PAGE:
I understand that there are employers who legitimately want to encourage increased production and want to offer a carrot to the workers who do best.  On the other hand, individual bonuses can lead to favoritism, disharmony and a divide-and-conquer strategy aimed at sparking a decertification movement.  (Employee: “Why can’t I get a raise like Jones?”  Boss: “The union says I can’t give bonuses to everyone.”  Employee:  “It’s the union’s fault?”  Boss:  “Yup.  The only way to get you a bonus is to get rid of the union.”  [The last is a bald-faced lie.]

As we have already seen in C & C Plywood, bonus provisions can be put into CBAs.  A union may or may not think bonus clauses are desirable.  In production line industries, bonuses may not really be feasible.  In intellectual industries, they may well be.  One thing is for sure:  a bonus clause can be negotiated.   And many CBAs have such clauses.  So Rokita is basically wrong about the need to modify the statute.  

So what is Rokita really doing?  Keep in mind that the GOP generally opposes regulation of private businesses.  Yet, this proposed amendment butts into the CBA that the company and the union have wrangled out.  So the amendment changes the dynamic and allows the company to disrupt the agreement based on its own motives.  And if the employer's motive is to sow discord, it can do so virtually free of any oversight—“Oh, we just thought that the anti-union employees deserved a bonus for their excellent workmanship.”   Uhhh…right….

Rokita said in The Hill his Rewarding Achievement and Incentivizing Successful Employees (RAISE) Act, H.R. 4385, would not affect existing union contracts but would allow individual pay hikes or bonuses in future contracts.

Sure, Congressman.  What a load of hooey!  You are trying to fix what ain’t broke in order to undermine a union’s representative status.  And you are doing it deceptively.  It has no purpose other than to reverse C & C Plywood in order to give employers a tool to defeat every union’s effort to negotiate a contract for the employees as a whole.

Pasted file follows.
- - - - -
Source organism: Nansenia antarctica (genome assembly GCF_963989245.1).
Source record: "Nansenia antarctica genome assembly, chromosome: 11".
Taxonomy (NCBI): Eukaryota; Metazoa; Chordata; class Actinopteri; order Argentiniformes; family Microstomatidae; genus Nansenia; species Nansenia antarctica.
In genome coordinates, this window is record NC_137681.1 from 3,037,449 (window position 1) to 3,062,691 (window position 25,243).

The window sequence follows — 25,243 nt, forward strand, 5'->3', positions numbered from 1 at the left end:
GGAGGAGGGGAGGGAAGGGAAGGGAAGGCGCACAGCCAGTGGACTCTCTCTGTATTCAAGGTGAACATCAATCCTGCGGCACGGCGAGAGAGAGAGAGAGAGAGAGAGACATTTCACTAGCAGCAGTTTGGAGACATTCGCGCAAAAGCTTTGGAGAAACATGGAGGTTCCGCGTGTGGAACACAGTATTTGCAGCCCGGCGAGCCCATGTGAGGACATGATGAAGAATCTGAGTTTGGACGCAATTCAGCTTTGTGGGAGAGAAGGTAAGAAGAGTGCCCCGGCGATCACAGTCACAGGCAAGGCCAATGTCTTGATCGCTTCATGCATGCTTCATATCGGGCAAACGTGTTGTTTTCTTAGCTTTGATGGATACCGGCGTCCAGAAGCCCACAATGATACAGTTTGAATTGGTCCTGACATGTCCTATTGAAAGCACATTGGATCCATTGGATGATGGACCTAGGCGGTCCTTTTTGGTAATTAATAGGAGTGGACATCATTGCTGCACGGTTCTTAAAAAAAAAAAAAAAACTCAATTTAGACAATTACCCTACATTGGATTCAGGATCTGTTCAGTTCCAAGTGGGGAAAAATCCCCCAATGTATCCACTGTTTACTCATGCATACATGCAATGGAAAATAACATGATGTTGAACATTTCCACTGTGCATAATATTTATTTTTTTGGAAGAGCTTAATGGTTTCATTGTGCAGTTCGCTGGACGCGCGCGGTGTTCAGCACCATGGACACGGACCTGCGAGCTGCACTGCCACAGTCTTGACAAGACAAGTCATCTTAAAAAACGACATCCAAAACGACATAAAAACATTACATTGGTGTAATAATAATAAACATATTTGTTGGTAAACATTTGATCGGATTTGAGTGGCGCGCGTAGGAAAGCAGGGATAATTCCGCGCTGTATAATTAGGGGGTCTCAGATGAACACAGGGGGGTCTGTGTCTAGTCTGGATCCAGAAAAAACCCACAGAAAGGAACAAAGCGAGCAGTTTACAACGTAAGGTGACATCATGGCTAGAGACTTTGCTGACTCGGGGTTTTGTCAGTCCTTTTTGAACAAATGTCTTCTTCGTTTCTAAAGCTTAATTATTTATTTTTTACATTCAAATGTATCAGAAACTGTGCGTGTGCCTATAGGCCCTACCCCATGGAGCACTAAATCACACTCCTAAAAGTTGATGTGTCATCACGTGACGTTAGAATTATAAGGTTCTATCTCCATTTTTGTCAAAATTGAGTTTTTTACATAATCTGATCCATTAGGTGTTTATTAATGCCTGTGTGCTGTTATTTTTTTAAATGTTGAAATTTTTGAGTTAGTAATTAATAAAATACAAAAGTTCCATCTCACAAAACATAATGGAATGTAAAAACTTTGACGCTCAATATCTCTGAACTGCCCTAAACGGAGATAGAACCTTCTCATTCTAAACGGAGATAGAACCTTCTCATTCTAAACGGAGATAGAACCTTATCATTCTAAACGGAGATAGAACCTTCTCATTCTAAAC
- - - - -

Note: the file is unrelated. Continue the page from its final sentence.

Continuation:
Rokita and his GOP cohorts should be called out and exposed.

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Comment Preferences

  •  Sweet Baby Jesus (5+ / 0-)
    Recommended by:
    DRo, Renee, JeffW, Rejoinder, Dirtandiron

    Now I am freaking out. No matter where they are, they are always pulling a fast one, in a way that can't be explained without detailed analysis. It's always easier just to look at the surface and be satisfied, huh? Still, just because it passes the house, doesn't mean it's going to pass the Senate, right? And the President can still veto it, right?

  •  Just a comment on the title of the diary (7+ / 0-)

    There's nothing "stealth" about it.  The GOP has been quite overt about working to wipe out collective bargaining and unions since the Gilded Age.

    The test of whether we're willing to stand up to the thugs that wrote voter suppression laws is this: Are you willing to hold hands with someone that needs hand holding in order to qualify to vote?

    by Richard Cranium on Mon Apr 23, 2012 at 09:59:19 AM PDT

  •  It doesn't matter. Power only comes from (2+ / 0-)
    Recommended by:
    Rejoinder, joe wobblie

    organization, particularly with a credible threat to strike.  Unions are weak because they refuse to fight, trying to stick to a legal system that was never on their side.

    •  Actually it took a lot of work to destroy the NLRA (3+ / 0-)
      Recommended by:
      joe wobblie, Dirtandiron, brae70

      The NLRA as written is an amazing document. It sounds shockingly radical in its call for employee rights and support of unions as critical to the well being of our country.

      But as soon as it was written, the American Liberty League (headed by the DuPonts and other industrialists) tried to shut the NLRB down and gut the NLRA. They did pretty well at the first during the NLRA's first couple years - until the Supreme Court upheld its constitutionality.

      But then the ALL and its ilk went to work using the Supreme Court to "amend" the NLRA by judicial decision. In the next few years they "amended" and limited remedies and the definition of employee (which is important because only employees are protected by the NLRA). The NLRA protects employees as a class - without regard to whether they stand in the proximate relationship of employee and employer.

      And there's more of the same year after year.

      It's time people who care about justice and equality stood up and fought to take the NLRA back.